Fade the Red Sox? American League Futures to Consider Before Opening Day

Fade the Red Sox? American League Futures to Consider Before Opening Day article feature image

Steve Mitchell-USA TODAY Sports

I would like to start with a disclaimer: For a significant portion of my adult life, I have hated baseball.

It wasn’t so much that I hated the idea of baseball. I was just much more focused on other sports going on at the same time: the NBA Playoffs, the NHL Playoffs, the Masters, the Triple Crown, and of course, football. And being someone who used to work in a TV studio production environment where all sports had to be covered, I viewed baseball as more of a nuisance than anything. I’d be working on content for the NBA Finals, and a squirrel would run on the field at the Mariners game, or there would be a brawl, or Mike Trout would do … anything, and I’d have to focus part of my attention on that. It made me grow to really resent baseball, and wish it would go away for all but a few weeks in July.

But now in my current role here, away from the TV world, all it took was one thought of a giant prop list for day games on Wednesdays to make me say…Welcome back, baseball! You’re the best! I never said anything bad about you.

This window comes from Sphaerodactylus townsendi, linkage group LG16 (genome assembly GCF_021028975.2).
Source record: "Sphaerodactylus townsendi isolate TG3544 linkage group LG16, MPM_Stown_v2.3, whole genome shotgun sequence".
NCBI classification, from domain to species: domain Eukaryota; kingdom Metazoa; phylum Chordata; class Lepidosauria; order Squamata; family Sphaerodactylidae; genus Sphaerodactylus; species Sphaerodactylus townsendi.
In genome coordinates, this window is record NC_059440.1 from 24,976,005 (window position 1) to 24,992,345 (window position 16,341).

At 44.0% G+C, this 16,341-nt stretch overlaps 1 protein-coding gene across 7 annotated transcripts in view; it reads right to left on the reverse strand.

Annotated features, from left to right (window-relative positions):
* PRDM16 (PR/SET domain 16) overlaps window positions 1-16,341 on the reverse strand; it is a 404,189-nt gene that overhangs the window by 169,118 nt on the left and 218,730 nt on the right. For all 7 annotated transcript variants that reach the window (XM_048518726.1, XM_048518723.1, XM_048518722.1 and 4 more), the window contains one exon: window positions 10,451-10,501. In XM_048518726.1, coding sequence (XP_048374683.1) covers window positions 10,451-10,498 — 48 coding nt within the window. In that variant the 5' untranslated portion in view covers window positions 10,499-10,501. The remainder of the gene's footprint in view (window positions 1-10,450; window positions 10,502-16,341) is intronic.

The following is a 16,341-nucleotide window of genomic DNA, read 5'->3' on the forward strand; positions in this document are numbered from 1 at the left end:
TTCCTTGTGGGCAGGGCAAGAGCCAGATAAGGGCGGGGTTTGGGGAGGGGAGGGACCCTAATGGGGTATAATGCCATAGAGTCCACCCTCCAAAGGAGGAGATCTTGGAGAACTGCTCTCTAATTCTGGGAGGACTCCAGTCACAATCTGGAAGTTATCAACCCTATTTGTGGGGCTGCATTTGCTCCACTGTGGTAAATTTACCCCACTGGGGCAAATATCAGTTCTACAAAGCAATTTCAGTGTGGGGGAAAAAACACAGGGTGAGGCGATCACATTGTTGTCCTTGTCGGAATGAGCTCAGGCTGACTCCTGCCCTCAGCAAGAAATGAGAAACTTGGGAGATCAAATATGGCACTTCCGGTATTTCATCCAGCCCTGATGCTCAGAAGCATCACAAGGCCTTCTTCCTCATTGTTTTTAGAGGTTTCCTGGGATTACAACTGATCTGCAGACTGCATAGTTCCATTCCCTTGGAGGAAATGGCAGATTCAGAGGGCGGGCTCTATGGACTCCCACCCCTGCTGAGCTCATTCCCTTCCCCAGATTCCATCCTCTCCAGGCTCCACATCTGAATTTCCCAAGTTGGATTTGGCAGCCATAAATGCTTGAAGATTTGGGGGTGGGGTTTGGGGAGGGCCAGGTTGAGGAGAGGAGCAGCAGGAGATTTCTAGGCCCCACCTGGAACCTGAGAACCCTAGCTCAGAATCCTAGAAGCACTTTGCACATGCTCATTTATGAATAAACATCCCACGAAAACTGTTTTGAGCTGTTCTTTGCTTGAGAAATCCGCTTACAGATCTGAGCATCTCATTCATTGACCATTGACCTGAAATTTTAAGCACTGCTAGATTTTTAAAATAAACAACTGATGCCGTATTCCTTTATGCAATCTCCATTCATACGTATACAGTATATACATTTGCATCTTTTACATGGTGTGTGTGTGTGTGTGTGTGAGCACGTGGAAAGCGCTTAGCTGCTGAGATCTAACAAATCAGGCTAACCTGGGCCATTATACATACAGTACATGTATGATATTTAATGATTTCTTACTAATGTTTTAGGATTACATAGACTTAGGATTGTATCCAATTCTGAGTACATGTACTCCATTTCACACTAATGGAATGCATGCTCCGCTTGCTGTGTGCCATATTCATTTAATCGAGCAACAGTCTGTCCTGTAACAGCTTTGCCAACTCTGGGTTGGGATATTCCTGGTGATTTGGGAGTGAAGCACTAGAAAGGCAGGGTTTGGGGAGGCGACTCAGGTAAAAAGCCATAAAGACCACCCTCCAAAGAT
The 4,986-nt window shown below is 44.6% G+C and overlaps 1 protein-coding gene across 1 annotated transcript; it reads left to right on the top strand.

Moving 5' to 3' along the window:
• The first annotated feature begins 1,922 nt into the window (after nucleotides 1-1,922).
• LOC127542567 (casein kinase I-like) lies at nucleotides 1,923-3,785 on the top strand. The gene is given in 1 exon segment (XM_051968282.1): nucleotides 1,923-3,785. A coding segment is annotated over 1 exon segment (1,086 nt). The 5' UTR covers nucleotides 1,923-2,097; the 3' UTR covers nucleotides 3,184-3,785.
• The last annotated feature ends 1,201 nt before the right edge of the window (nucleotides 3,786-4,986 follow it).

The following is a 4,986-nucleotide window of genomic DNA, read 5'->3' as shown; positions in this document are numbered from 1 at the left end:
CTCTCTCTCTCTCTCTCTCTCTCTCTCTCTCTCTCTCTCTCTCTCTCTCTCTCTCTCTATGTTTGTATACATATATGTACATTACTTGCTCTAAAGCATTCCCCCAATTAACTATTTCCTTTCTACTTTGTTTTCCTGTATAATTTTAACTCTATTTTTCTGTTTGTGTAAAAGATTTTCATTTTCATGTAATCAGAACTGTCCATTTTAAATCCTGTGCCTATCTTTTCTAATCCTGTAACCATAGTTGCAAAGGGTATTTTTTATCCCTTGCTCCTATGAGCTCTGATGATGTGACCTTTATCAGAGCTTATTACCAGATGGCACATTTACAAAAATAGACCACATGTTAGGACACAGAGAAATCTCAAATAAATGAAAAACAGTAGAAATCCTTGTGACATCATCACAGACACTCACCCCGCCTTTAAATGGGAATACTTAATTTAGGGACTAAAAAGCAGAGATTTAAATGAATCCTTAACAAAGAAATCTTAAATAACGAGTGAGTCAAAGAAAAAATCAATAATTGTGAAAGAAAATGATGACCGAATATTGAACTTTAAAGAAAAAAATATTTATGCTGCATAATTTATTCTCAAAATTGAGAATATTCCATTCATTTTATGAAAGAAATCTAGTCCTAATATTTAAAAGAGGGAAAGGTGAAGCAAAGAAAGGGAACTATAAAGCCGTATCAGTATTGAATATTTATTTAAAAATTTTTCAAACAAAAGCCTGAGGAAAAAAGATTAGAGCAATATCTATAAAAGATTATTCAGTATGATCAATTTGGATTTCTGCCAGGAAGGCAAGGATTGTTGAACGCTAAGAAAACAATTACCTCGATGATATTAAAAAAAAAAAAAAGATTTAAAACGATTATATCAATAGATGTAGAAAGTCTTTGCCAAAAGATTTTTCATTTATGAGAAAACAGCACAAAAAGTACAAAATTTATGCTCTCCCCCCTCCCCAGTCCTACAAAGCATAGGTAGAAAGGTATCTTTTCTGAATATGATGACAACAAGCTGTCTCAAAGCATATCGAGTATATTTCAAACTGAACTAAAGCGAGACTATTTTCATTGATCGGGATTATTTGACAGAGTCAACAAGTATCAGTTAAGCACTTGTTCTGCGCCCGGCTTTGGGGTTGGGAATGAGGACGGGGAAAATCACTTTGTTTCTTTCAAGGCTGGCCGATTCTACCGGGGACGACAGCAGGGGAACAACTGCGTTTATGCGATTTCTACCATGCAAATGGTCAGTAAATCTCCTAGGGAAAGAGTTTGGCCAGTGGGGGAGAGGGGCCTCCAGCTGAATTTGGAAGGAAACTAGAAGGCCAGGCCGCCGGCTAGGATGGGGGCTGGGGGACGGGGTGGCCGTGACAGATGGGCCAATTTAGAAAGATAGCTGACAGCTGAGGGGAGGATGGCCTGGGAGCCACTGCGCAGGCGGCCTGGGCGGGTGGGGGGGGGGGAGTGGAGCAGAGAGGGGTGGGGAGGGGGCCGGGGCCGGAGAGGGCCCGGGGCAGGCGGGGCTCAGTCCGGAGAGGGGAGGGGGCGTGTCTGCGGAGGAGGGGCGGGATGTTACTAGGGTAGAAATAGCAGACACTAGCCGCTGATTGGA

As part of my welcoming the sport back into my life, I went on a 72-hour binge-a-thon cram session to put myself in a place to offer you advice. Having read everything above, you may outright dismiss it, but at least acknowledge that given my brief track record on things so far at this fine establishment, I may have something to offer. What I’m saying is, keep an open mind, which is more than I can say than I did during a lot of the past few baseball seasons.  Here are some thoughts:

Best bet on a team to make the playoffs: Indians -700

I have to start with an easy one, right? Just so I don’t get egg on my face this early in the preview. The difference between Cleveland and everyone else in the division is downright hilarious. The non-Minnesota teams are all simultaneously rebuilding, and the Minnesota team appears headed for 85 wins with a low ceiling. You could also play the Indians to win the division at -400-ish in places, but considering that there is some non-zero chance Minnesota can win the division, why even bother? Just take free money. Does the book get to hold your money for six months? Yes, it does. But think of this as an investment, like the “Cleveland Indians High-Yield 6-month CD” and you’ll feel better.

Best price on a team to make the playoffs: Blue Jays +240

A team that’s pretty good at a lot of things, and great at very little. Not exactly a recipe for postseason success, but can they win 88-90 games and get a wild-card spot? Of course!

First, I’ll give a bit of a spoiler: I’m down on the Red Sox. In addition, the Rays seem primed for a 65-70 win season, and the Orioles may trade away their pieces if they’re out of the mix. That sets up pretty well for Toronto (and also assumes the Yankees will be dominant, which they probably will be, but who knows).